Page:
The ancestors of the Slovaks are the Slavs, a migrating people who arrived in the territory of present-day Slovakia in the 5th and 6th centuries. During the 9th century, Slavic ancestors of the Slovaks established a political entity called the Great Moravia. After the 10th century, the territory of today's Slovakia was integrated into the Kingdom of Hungary, which later became part of the Austro-Hungarian Empire. After WWI, the nation of Slovaks and Czechs established the single state of Czechoslovakia. A separate Slovak state existed during World War II and was a client state of Nazi Germany. In 1945, Czechoslovakia was re-established. The present-day Slovakia became an independent state on 1 January 1993 after the peaceful dissolution of Czechoslovakia.
Slovakia is a high-income advanced economy with one of the fastest growth rates in the European Union, NATO and the OECD. The country joined the European Union in 2004.
The official language is Slovak.
Education initiatives created in the past years greatly encourage university international cooperation and academic exchange attracting Bachelors degree students and staff from all over the world. These policies also facilitate mobility of students, graduates and higher education staff. Specialized institutions help prepare students for their future careers and, most importantly, they offer broad global access to high-quality higher education.
The possibility to study worldwide, for instance in Australia, Asia, Europe or North America, opens up opportunities to see more of the world. Not just because you would have the opportunity to travel, but also because it is becoming increasingly easier to go abroad to follow a semester at a different university. There is a wide range of different study options, and one of them can prove to be your dream Bachelors degree programme.
The number of English-taught Bachelors degrees in the world has increased explosively in the last couple of years. Some of the countries with the most English-taught study programmes include Australia, Belgium, China, Denmark, Germany, Italy, the Netherlands, Spain, Switzerland, United Kingdom and the United States. However, higher education is often delivered in English in many other countries as well. From highly ranked research universities to smaller, specialised universities, the choices are endless.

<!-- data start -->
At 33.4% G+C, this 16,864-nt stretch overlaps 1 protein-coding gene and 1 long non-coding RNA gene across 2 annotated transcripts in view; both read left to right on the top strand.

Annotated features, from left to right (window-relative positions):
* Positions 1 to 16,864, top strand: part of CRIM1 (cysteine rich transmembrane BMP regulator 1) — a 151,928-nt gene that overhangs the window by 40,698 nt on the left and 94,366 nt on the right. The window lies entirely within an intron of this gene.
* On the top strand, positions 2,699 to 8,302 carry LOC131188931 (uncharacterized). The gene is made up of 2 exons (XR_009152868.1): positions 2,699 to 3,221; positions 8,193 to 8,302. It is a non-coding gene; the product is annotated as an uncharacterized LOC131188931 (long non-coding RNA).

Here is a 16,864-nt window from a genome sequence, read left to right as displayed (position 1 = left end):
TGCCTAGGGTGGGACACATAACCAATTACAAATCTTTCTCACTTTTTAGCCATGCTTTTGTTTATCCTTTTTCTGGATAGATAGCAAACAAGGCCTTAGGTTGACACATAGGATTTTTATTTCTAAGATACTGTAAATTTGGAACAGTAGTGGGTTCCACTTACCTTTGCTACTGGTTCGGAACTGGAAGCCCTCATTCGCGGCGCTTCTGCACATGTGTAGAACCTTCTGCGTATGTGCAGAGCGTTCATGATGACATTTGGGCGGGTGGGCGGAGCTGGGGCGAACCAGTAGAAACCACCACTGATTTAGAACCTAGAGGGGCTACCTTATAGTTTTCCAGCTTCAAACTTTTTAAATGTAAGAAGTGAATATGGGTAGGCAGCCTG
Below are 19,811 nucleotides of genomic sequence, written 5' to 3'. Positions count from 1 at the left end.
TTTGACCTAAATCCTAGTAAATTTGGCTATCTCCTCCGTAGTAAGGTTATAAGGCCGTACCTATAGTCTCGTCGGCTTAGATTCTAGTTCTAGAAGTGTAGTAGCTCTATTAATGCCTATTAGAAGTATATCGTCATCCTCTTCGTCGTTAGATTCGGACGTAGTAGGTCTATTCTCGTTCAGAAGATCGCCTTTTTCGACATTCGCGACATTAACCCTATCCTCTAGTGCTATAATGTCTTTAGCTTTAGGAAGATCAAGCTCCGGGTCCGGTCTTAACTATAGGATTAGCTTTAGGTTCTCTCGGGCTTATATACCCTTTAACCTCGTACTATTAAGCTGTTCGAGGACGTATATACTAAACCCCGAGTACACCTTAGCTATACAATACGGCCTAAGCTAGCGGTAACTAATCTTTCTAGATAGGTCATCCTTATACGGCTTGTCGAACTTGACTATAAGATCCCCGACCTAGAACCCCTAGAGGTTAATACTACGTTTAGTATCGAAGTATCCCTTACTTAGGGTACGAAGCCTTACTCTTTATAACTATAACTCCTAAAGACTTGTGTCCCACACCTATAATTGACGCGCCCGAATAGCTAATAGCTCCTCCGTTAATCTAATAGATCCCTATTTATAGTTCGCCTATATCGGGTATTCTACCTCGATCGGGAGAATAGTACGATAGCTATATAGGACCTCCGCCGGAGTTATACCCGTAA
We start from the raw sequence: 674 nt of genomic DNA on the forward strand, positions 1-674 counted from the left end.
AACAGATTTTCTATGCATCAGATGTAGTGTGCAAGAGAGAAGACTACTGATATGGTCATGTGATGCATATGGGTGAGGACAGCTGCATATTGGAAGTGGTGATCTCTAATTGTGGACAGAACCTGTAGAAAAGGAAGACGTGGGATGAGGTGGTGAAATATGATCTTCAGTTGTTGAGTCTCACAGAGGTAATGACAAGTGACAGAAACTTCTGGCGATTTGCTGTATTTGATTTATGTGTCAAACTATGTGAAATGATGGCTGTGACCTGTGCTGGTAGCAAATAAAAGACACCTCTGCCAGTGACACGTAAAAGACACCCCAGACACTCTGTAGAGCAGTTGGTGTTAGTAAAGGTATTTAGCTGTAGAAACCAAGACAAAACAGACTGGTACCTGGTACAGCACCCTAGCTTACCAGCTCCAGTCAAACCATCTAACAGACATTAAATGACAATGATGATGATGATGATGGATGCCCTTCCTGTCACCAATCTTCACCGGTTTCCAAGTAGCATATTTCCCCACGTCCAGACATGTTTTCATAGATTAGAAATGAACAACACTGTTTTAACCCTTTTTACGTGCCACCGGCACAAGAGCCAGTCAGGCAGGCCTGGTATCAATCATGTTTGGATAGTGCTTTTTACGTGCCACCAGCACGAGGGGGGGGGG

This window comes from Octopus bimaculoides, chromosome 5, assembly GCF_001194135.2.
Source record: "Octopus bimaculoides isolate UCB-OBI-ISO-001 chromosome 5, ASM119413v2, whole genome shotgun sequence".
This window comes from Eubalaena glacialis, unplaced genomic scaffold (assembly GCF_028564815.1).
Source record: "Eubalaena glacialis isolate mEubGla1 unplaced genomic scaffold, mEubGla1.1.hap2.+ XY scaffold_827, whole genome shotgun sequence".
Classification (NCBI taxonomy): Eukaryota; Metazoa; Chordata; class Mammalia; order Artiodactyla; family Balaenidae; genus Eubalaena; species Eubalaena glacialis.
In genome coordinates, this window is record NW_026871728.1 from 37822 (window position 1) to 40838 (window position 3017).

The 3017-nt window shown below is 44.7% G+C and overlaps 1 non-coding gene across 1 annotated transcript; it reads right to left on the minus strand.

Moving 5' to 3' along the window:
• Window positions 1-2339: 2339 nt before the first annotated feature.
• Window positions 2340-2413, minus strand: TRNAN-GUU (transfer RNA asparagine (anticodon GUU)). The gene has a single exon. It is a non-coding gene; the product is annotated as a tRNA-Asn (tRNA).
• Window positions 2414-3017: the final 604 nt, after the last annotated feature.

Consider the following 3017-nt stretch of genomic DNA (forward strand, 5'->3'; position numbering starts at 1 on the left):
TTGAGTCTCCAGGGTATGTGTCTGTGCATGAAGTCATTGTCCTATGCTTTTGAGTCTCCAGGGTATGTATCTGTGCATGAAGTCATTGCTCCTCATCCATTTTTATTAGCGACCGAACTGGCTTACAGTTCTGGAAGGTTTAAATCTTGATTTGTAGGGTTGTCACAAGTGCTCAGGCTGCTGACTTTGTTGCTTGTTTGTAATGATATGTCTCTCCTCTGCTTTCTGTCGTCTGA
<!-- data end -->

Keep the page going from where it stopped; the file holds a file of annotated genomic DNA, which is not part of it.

A bachelors degree is an academic degree earned for an undergraduate course of study that could range in length of time. This depends on the country, discipline and sometimes the education institution. There is usually a difference between professional and academic bachelor programmes. A professional bachelor?s degree usually takes 4 to 5 years to complete, while an academic bachelor is 3 years long, in most countries. Although this is not always a general rule.
Bachelors degrees exist in almost every country in the world. The study programmes mainly lead to degrees such as: Bachelor of Science (BSc), Bachelor of Arts (BA) and Bachelor of Law (LL.B.), Bachelor of Business (B.BA), amongst others.
A one-year honours degree can be achieved after the completion of a regular Bachelors degree in the same field. Sometimes, this means one year of research culminating with a written thesis. It is usually available only to students who achieve high scores in their previous years of undergraduate studies.
At some universities, you have the option of a joint honours degree. This requires at least half of the credits required for each of the respective majors (two subject areas). The subject areas do not have to be highly related, but they usually overlap both faculties and subjects.